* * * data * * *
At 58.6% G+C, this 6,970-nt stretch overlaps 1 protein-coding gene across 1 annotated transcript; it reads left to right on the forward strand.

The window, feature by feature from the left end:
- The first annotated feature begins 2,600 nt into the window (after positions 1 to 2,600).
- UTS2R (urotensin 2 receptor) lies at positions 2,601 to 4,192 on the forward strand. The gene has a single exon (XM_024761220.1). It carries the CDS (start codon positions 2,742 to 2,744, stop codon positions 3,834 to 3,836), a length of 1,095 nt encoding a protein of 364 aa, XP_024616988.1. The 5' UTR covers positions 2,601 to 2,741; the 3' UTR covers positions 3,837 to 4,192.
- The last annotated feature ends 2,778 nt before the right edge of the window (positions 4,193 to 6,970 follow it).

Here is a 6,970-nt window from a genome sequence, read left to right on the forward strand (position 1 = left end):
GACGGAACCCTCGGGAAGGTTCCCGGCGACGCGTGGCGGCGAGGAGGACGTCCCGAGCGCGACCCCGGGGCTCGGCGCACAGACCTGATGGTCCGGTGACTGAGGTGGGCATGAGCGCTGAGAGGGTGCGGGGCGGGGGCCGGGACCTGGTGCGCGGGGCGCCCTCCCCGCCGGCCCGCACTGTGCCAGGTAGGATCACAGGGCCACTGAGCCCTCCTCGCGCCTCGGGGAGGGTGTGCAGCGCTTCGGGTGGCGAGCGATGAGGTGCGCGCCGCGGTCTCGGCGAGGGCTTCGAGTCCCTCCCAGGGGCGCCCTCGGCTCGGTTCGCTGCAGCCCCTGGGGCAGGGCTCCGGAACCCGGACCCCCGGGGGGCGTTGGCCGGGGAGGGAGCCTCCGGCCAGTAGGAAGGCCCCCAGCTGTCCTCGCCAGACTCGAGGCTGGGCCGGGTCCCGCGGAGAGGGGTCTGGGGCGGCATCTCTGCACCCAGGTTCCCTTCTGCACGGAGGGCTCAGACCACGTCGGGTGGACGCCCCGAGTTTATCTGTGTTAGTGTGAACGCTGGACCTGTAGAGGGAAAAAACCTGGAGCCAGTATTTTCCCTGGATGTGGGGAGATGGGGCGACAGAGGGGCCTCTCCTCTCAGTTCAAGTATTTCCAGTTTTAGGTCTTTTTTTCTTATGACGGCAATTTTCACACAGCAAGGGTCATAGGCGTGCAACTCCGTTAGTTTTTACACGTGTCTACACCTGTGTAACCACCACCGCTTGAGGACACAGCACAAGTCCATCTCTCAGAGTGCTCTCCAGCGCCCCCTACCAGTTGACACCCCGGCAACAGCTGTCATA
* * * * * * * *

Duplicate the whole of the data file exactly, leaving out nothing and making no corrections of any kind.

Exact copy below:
At 58.6% G+C, this 6,970-nt stretch overlaps 1 protein-coding gene across 1 annotated transcript; it reads left to right on the forward strand.

The window, feature by feature from the left end:
- The first annotated feature begins 2,600 nt into the window (after positions 1 to 2,600).
- UTS2R (urotensin 2 receptor) lies at positions 2,601 to 4,192 on the forward strand. The gene has a single exon (XM_024761220.1). It carries the CDS (start codon positions 2,742 to 2,744, stop codon positions 3,834 to 3,836), a length of 1,095 nt encoding a protein of 364 aa, XP_024616988.1. The 5' UTR covers positions 2,601 to 2,741; the 3' UTR covers positions 3,837 to 4,192.
- The last annotated feature ends 2,778 nt before the right edge of the window (positions 4,193 to 6,970 follow it).

Here is a 6,970-nt window from a genome sequence, read left to right on the forward strand (position 1 = left end):
GACGGAACCCTCGGGAAGGTTCCCGGCGACGCGTGGCGGCGAGGAGGACGTCCCGAGCGCGACCCCGGGGCTCGGCGCACAGACCTGATGGTCCGGTGACTGAGGTGGGCATGAGCGCTGAGAGGGTGCGGGGCGGGGGCCGGGACCTGGTGCGCGGGGCGCCCTCCCCGCCGGCCCGCACTGTGCCAGGTAGGATCACAGGGCCACTGAGCCCTCCTCGCGCCTCGGGGAGGGTGTGCAGCGCTTCGGGTGGCGAGCGATGAGGTGCGCGCCGCGGTCTCGGCGAGGGCTTCGAGTCCCTCCCAGGGGCGCCCTCGGCTCGGTTCGCTGCAGCCCCTGGGGCAGGGCTCCGGAACCCGGACCCCCGGGGGGCGTTGGCCGGGGAGGGAGCCTCCGGCCAGTAGGAAGGCCCCCAGCTGTCCTCGCCAGACTCGAGGCTGGGCCGGGTCCCGCGGAGAGGGGTCTGGGGCGGCATCTCTGCACCCAGGTTCCCTTCTGCACGGAGGGCTCAGACCACGTCGGGTGGACGCCCCGAGTTTATCTGTGTTAGTGTGAACGCTGGACCTGTAGAGGGAAAAAACCTGGAGCCAGTATTTTCCCTGGATGTGGGGAGATGGGGCGACAGAGGGGCCTCTCCTCTCAGTTCAAGTATTTCCAGTTTTAGGTCTTTTTTTCTTATGACGGCAATTTTCACACAGCAAGGGTCATAGGCGTGCAACTCCGTTAGTTTTTACACGTGTCTACACCTGTGTAACCACCACCGCTTGAGGACACAGCACAAGTCCATCTCTCAGAGTGCTCTCCAGCGCCCCCTACCAGTTGACACCCCGGCAACAGCTGTCATA